Complaint about lead exposure isn’t protected speech
An Illinois State Police officer who complained about elevated levels of lead in his workplace has no First Amendment protection, a federal appeals court recently ruled. The court reasoned that the officer’s grievance, filed with his union, was private speech rather than speech on a matter of public concern.
Jimmy Bivens, an officer with the Illinois State Police, began working in October 2003 as the officer overseeing the firing range that provided gun training for officers. By all accounts, he did a good job at improving the facility and its operation.
However, in February 2004 Bivens began experiencing health problems that he thought might be caused by exposure to too much lead at the range. Subsequent tests in March 2004 proved Bivens correct, as his lead levels were highly elevated. He filed a grievance with his state police union about unsafe working conditions. Later in March, the range was closed for nine months.
Bivens continued suffering from health problems, leading him to file a workers’ compensation claim. After receiving some benefits but not as much as he wanted, he filed a lawsuit in federal court, alleging a First Amendment violation. He claimed that state police officials retaliated against him because of his grievance by disciplining him for no reason, disclosing confidential information about him and disseminating false information that he was faking his illness.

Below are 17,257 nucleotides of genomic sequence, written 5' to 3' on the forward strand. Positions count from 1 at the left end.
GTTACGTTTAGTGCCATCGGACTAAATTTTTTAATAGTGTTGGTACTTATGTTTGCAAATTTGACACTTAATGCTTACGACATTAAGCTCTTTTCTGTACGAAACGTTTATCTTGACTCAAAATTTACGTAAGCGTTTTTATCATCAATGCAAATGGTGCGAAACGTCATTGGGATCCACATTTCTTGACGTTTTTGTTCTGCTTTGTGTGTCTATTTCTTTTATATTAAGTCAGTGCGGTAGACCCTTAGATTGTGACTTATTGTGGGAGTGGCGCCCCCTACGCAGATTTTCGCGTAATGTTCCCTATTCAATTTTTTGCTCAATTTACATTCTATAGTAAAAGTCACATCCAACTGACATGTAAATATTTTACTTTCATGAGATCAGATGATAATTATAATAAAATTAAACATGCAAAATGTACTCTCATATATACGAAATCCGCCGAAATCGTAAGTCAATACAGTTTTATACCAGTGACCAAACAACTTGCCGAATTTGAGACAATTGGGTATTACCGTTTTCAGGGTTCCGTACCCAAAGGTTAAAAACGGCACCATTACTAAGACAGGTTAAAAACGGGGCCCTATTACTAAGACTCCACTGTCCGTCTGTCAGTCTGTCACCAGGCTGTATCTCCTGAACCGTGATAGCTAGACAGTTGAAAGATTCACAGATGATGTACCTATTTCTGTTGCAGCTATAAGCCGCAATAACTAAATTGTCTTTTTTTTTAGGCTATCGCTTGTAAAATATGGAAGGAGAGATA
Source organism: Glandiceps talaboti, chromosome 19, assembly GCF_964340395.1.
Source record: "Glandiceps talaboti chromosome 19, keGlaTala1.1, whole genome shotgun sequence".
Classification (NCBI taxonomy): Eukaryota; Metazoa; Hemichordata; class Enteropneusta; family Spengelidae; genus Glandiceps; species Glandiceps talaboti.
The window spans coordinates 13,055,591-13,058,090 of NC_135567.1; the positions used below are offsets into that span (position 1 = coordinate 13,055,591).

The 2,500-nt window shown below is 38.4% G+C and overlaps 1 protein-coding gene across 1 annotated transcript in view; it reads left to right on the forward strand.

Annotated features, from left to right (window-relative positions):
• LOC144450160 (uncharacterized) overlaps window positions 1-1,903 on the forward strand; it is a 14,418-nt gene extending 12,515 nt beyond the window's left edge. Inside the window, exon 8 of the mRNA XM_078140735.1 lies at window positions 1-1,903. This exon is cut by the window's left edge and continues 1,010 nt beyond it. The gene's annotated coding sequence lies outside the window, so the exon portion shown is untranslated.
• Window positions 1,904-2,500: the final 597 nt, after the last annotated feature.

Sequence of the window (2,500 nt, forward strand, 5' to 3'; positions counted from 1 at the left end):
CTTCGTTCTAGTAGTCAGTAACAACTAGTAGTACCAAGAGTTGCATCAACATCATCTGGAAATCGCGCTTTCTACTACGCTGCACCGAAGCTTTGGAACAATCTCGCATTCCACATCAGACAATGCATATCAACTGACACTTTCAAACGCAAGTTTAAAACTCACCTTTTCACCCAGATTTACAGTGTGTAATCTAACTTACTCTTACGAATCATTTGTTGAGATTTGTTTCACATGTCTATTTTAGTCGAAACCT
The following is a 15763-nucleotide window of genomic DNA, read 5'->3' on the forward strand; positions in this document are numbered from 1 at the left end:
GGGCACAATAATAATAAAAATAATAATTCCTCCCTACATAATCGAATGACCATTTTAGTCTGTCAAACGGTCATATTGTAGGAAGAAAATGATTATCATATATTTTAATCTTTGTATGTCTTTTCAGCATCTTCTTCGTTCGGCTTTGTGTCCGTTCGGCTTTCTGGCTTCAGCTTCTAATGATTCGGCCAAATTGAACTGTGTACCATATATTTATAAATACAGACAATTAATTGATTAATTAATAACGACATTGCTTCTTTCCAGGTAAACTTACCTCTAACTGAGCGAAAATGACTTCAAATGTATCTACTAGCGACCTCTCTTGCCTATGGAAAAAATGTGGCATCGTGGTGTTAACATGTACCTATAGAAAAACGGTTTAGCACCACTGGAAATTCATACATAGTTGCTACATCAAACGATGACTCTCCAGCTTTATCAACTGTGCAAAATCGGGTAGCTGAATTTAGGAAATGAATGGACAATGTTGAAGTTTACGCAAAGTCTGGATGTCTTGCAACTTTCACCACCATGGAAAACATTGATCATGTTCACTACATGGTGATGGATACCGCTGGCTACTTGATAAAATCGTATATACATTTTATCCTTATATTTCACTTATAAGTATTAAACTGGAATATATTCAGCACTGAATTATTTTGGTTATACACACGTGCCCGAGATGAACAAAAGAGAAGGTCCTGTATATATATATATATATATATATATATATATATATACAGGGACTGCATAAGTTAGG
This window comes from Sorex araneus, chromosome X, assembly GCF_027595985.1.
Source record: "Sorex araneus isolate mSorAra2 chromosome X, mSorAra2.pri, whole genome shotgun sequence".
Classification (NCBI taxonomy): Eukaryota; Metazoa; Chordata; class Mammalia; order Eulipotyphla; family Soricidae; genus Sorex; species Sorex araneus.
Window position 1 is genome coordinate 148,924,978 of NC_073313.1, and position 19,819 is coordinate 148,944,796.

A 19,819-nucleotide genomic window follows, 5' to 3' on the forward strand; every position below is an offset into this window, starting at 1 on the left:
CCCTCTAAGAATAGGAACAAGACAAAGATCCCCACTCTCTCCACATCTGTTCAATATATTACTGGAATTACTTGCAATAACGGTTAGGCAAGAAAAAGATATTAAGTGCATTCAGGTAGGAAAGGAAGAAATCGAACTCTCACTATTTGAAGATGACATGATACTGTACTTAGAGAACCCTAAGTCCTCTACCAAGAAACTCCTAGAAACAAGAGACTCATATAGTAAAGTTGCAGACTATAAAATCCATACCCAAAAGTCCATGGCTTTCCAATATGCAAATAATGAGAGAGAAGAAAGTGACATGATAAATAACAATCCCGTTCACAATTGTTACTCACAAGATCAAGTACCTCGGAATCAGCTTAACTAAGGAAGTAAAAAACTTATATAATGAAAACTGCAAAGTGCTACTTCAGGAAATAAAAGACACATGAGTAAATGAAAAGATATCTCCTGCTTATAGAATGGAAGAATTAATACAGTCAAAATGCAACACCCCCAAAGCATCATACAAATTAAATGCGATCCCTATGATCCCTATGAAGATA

The defendants asked a federal court for summary judgment, contending that Bivens’ claim was ruled out by the U.S. Supreme Court’s 2006 decision in Garcetti v. Ceballos. In that decision, the Court ruled that public employees have no First Amendment protection for speech made pursuant in the course of their official job duties. The defendants in Bivens’ suit claimed that his speech about the unsafe lead levels was job-related speech.
U.S. District Judge William Stiehl ruled in favor of the defendants, basing his decision on Garcetti. Stiehl determined that Bivens’s speech “was clearly related to and part of his official duties, and that he was speaking as a private citizen.”
Bivens appealed to the 7th U.S. Circuit Court of Appeals, which also ruled against him — though for a different reason — in a unanimous three-judge panel decision in Bivens v. Trent. Rather than relying on the Garcetti rationale, the 7th Circuit panel concluded in its Jan. 6 ruling that Bivens failed to show that his speech addressed a matter of public concern or importance. In order to establish a valid First Amendment claim, public employees must establish that their speech addresses matters of public interest rather than constituting merely a private grievance.
Courts look at the form, context and particular content of an employee’s speech to make this “public concern” determination. The panel first noted that the form of Bivens’ speech was a “union grievance that was entirely internal to the ISP [Illinois State Police].” With respect to context, the panel noted that “the grievance arose as a result of Bivens’s own illness and detailed his own exposure to environmental lead at the firing range.” With respect to content, the panel noted that the grievance “made no reference to potential safety issues for the public and did not even suggest that the lead levels were high enough to endanger the public during occasional use.”
The panel concluded: “Because Bivens’s internal grievance was on a matter of purely private interest, addressing only the effect of lead contamination on himself and his work environment, it did not raise a matter of public concern and is not protected by the First Amendment.”